The Baphuon is situated only 300 metres north-west of Angkor Thom's central Bayon facetower-temple, which is 150 years younger. The Baphuon was by far the hugest Khmer temple before the Angkor Wat was built. But the massive Baphuon temple collapsed already in medieval times. Recently it became famous as "the world's biggest jigsaw puzzle" and a masterpiece of modern restoration work. 300,000 stone blocks had to be reused at their correct positions. This enourmes task became even more difficult as after completely dismanteling the monument archaeological records about the stones' original positions went lost (or were even intentionally destroyed) during the Pol Pot period. After many delays, the Baphuon was finally reopened in July 2011 by Cambodia's king and the French Prime Minister. Since then the Baphuon temple is one of the most significant attractions of Angkor.
The temple's name is sometimes spelt "Bapuon". The Khmer pronunciation sounds like "Bapoorn", it is slightly stressed on the first syllable.
The Baphuon was completed about 1060 by King Udayadityavarman II, near the Royal Palace. It served as his state temple. Like all previous Khmer state temples it was dedicated to Shiva, with a Lingam venerated in the central shrine on top of the pyramid. Those days it the Baphuon was Asia's largest temple built from stone. (The even bigger Borobudur on Java is not a construction, but mounted on a natural hill.) The Baphuon's original height is not known, because the central tower collapsed totally after only a few centuries, in the 15th or 16th century its stones were reused to erect a 9 metre tall and 70 metre long colossal reclining Buddha at the west facade of the temple. But in the late 13th century the Chinese envoy Zhou Daguan (Chou Ta-Kuan) still saw the original state temple and called it "the Tower of Bronze". It was approximately 50 m tall. Now it is 34 m.
The Baphuon's outer enclosure wall is built of sandstone instead of laterite, this is quite unusual. Its rectangle form, 125 m width and 425 m length, is extraordinarily long. The reason for this elongation could be a later extension to the east, in order to align the Baphuon's new east entrance with the elephant terrace and other monuments at the Royal Square of the new capital Angkor Thom (about 1200). Connecting the new East Gate with the main temple, there is a 200 m long stone causeway. Similar to Khmer wooden bridges, it is supported by three rows of circular columns.
After crossing a second Gopuram building, which probably was the original entrance gate, the visitor reaches the five-tired step pyramid. It is 130 m long and 103 m wide at its basis The first, third and fourth levels are surrounded by concentric sandstone galleries.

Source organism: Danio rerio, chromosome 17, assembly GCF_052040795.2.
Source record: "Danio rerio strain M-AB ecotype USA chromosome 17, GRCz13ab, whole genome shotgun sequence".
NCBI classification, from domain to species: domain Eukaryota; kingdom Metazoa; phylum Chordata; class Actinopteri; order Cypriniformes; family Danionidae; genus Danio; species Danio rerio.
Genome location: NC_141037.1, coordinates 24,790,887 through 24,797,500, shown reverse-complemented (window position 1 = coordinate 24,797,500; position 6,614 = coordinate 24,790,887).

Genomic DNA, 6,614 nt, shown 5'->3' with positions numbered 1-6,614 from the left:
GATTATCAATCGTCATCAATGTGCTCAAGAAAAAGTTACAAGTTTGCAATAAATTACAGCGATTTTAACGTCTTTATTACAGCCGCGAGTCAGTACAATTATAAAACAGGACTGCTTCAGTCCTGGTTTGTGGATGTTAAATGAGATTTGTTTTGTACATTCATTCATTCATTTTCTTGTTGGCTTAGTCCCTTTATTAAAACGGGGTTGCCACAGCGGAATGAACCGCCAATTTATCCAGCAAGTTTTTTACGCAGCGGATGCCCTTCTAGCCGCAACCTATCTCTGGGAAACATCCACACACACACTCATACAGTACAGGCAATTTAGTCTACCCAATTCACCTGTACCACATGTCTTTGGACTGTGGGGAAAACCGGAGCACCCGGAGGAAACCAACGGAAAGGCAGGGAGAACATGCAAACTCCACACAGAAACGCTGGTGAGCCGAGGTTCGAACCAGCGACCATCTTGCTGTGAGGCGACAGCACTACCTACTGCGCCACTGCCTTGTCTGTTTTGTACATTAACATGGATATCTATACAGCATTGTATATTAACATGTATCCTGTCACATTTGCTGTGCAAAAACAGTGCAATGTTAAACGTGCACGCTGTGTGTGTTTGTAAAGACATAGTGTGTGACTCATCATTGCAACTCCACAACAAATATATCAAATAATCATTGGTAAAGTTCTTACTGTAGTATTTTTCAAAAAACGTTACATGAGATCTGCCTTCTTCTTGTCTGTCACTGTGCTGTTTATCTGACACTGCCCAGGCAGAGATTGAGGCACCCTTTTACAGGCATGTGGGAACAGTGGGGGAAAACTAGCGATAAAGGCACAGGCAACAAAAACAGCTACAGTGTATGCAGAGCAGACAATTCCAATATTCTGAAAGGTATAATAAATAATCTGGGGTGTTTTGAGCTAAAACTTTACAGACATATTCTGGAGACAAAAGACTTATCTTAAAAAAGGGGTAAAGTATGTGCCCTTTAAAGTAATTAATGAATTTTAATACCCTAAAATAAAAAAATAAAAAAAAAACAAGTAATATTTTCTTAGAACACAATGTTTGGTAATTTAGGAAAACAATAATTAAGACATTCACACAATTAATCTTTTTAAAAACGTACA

Baphuon has remarkable stone carvings, on the third level in particular. Most of them illustrate scenes from the Mahabharata and Ramayana. This is a surprising motif for a Shiva temple, because both Indian epics deal with human Avatars of god Vishnu. The North Gopuram on the third level depicts several scenes from Rama's battle with Ravana on the island of Lanka. On the East Gopuram are Rama's triumphal return to his capital Ayodhya and the trial of his wife Sita as well as episodes from the Mahabharata, such as the death of Bhishma on a bed of arrows and the undressing of Draupadi. The South Gopuram depicts lovely scenes from the life of Krishna, told in India's Bhagavata-Purana, particularly the death of his wicked uncle Kamsa. On the West Gopuram there are more scenes from both epics, in one of them Shiva presents magic weapons to Arjuna.
Narrating scenes already appeared two centuries earlier at the state temple in Roluos called Bakong, but not on such a large scale. In Angkor the Baphuon is the first state temple with such scenic relief carvings. In this regard it can be regarded as the prototype for the famous Mahabharata and Ramayana illustrations at the Angkor Wat, which became the next state temple, after half a century of turmoil. But the Angkor Wat was dedicated to Vishnu, not to Shiva any more. Unlike the continuous reliefs of the Angkor Wat the carvings of the Baphuon show clearly separated scenes, each in its own stone square. This is a characteristic of the Baphuon style. An interesting specific feature are bas-reliefs of quite naturalistic animals, hunting scenes and depictions of daily life, all of them carved in small square panels, too.
The best time to visit the Baphuon temple is the early morning. Entering the outer compound, you will have sunshine lighting up the monument in front of you. But half of the carvings, that are distributed quite symmetrically at this temple, will be better seen in the afternoon. And the gigantic reclining Buddha is at the back of the temple, to the west, too. You need an Angkor ticket to climb the Baphuon pyramid.